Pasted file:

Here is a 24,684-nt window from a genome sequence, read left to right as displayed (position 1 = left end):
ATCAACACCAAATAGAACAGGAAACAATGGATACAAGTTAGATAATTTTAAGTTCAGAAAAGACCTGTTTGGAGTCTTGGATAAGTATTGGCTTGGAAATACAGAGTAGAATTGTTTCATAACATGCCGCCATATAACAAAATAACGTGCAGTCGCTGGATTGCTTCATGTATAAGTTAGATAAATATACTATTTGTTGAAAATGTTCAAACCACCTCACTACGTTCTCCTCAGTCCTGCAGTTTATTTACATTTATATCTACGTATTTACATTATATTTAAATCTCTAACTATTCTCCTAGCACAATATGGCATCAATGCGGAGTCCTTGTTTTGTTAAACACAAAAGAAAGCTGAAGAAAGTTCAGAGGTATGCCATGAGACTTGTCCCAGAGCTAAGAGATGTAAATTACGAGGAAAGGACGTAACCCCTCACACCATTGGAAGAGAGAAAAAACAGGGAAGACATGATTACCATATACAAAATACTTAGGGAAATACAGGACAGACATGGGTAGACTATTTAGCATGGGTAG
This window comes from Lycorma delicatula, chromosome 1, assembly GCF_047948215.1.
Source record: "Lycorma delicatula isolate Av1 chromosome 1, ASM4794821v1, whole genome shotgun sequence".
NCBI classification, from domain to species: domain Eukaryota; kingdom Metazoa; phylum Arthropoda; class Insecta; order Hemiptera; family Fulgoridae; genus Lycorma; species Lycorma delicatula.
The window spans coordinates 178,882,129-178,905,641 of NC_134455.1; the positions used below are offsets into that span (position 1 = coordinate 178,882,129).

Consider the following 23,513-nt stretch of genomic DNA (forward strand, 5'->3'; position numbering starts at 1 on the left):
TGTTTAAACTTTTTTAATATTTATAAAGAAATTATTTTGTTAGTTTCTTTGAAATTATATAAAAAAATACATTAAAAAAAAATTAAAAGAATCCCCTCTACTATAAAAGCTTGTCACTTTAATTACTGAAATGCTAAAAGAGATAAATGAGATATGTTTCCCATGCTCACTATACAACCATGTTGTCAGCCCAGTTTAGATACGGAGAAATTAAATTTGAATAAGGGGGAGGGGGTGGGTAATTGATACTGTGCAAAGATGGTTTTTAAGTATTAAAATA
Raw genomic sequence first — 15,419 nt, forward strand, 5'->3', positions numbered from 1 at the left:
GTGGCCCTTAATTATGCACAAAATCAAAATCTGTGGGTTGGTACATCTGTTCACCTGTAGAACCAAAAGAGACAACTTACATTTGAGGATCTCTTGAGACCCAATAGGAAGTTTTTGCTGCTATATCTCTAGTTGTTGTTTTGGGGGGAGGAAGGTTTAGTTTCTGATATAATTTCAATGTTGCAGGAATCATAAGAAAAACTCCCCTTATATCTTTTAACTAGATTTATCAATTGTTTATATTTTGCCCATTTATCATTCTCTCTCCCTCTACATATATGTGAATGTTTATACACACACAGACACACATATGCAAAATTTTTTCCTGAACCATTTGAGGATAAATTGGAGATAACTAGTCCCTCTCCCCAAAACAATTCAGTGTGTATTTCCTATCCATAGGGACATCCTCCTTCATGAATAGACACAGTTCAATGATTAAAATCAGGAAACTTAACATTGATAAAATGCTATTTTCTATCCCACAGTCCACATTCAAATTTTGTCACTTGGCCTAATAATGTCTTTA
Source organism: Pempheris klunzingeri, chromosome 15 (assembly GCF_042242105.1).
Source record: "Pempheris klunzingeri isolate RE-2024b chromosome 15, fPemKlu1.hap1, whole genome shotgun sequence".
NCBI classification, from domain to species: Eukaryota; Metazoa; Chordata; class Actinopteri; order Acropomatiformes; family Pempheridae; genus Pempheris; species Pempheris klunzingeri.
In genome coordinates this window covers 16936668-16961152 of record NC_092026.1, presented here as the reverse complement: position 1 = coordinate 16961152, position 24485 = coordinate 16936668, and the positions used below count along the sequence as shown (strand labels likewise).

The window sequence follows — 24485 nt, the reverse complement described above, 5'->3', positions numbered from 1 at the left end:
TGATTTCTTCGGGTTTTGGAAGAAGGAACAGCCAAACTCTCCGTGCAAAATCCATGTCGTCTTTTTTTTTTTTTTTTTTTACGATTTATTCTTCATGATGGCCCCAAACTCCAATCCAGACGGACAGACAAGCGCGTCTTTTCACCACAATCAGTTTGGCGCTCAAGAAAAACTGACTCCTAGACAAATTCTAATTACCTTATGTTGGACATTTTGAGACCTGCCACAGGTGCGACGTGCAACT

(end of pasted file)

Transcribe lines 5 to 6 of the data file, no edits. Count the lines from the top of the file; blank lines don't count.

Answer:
NCBI classification, from domain to species: domain Eukaryota; kingdom Metazoa; phylum Arthropoda; class Insecta; order Hemiptera; family Fulgoridae; genus Lycorma; species Lycorma delicatula.
The window spans coordinates 178,882,129-178,905,641 of NC_134455.1; the positions used below are offsets into that span (position 1 = coordinate 178,882,129).